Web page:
Jerusalem and Tel Aviv are the two large and important cities of Israel.1 Jerusalem, situated on the crest of the Judea mountains is the religiously sanctified and official capital of the state of Israel. Tel Aviv, situated on the shore of the Mediterranean, is the business and social metropolitan hub of Israeli society. The two cities are perceived in Israeli culture as representing two opposing political-cultural principles: Jerusalem is historical and holy-a probable prescription for cultural intolerance and political violence; Tel Aviv is contemporaneous and profane-a possible recipe for a thriving and hedonistic civil society. Such a perception will inform the first part of the essay. In its second part, a critical look at this perception will be offered. Critics contest the common depiction of Jerusalem and Tel Aviv as two antidotal poles and consider it disingenuous if not deceiving. They contend that the two cities are more alike than the common perception would lead one to believe, and that they form in fact a common Israeli system, with just a slight division of labor among them. The third part of the essay will expand beyond Jerusalem and Tel Aviv as such and will consider the larger context of Israeli political culture and especially the bifurcation between post-Zionism and neo-Zionism. The fourth part will offer concluding reflections on the role of Jerusalem and Tel Aviv as two perspectives or orientations in contemporary Israel.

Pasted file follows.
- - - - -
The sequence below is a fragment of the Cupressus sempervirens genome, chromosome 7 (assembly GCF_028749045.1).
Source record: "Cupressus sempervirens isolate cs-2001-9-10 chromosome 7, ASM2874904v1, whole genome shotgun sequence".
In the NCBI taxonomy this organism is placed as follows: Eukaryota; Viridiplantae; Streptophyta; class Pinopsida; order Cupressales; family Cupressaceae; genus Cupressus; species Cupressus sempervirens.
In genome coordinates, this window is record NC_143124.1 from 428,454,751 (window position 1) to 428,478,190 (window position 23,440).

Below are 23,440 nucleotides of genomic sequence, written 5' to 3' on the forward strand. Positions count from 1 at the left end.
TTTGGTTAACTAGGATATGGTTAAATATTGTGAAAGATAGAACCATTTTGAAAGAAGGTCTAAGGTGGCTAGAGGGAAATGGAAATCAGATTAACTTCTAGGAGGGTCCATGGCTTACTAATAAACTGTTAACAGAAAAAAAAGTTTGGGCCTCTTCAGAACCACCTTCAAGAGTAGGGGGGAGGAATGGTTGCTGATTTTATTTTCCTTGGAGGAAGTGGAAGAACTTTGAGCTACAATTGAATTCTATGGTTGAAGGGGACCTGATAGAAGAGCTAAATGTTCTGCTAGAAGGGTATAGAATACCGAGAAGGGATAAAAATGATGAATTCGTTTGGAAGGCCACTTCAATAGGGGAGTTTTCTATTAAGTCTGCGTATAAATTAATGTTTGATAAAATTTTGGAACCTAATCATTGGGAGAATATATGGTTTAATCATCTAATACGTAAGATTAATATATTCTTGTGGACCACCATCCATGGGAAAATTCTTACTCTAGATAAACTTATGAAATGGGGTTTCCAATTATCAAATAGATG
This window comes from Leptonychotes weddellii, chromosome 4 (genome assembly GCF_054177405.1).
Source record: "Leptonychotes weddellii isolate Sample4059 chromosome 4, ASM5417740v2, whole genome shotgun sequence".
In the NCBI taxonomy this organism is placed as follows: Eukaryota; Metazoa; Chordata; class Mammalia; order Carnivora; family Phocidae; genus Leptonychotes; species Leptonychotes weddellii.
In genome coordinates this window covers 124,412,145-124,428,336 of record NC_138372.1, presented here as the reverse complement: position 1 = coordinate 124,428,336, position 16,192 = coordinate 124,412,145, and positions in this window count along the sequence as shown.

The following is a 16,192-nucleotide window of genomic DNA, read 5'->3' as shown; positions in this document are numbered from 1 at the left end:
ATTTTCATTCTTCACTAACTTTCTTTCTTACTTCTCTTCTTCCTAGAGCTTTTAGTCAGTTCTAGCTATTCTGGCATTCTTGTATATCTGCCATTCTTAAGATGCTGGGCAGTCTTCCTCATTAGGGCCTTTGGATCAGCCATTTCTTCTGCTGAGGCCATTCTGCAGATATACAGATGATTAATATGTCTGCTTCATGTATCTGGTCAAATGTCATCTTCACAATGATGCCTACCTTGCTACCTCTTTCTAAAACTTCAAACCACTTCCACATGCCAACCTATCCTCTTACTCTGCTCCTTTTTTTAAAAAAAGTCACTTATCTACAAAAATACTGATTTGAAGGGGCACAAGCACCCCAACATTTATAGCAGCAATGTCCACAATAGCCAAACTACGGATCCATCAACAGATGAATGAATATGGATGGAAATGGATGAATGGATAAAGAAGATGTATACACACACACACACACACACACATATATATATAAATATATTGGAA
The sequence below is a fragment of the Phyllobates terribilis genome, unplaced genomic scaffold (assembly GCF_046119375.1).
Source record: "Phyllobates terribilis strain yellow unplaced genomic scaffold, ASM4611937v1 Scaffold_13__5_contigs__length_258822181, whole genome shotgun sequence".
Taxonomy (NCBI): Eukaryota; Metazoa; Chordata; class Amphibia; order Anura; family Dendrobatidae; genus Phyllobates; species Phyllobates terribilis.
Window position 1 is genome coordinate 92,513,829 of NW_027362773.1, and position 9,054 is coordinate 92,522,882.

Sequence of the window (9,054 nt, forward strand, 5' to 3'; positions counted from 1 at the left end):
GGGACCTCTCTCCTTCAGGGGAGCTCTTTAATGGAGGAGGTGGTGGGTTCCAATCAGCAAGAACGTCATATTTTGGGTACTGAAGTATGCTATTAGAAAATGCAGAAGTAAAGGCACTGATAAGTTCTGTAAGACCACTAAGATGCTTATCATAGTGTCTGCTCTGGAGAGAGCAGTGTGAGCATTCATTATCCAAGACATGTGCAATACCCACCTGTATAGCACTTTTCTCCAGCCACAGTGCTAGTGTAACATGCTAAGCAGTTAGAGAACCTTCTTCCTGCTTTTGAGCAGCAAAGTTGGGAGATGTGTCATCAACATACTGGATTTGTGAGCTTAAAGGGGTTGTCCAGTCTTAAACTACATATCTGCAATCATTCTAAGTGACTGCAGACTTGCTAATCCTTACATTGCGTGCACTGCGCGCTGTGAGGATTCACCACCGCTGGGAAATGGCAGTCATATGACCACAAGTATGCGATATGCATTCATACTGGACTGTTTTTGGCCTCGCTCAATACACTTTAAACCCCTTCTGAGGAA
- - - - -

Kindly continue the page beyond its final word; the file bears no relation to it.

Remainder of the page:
|Number of pages||13|
|Journal||International Journal of Politics, Culture and Society|
|State||Published - 1 Dec 2005|
- Tel Aviv
ASJC Scopus subject areas
- Sociology and Political Science
- Political Science and International Relations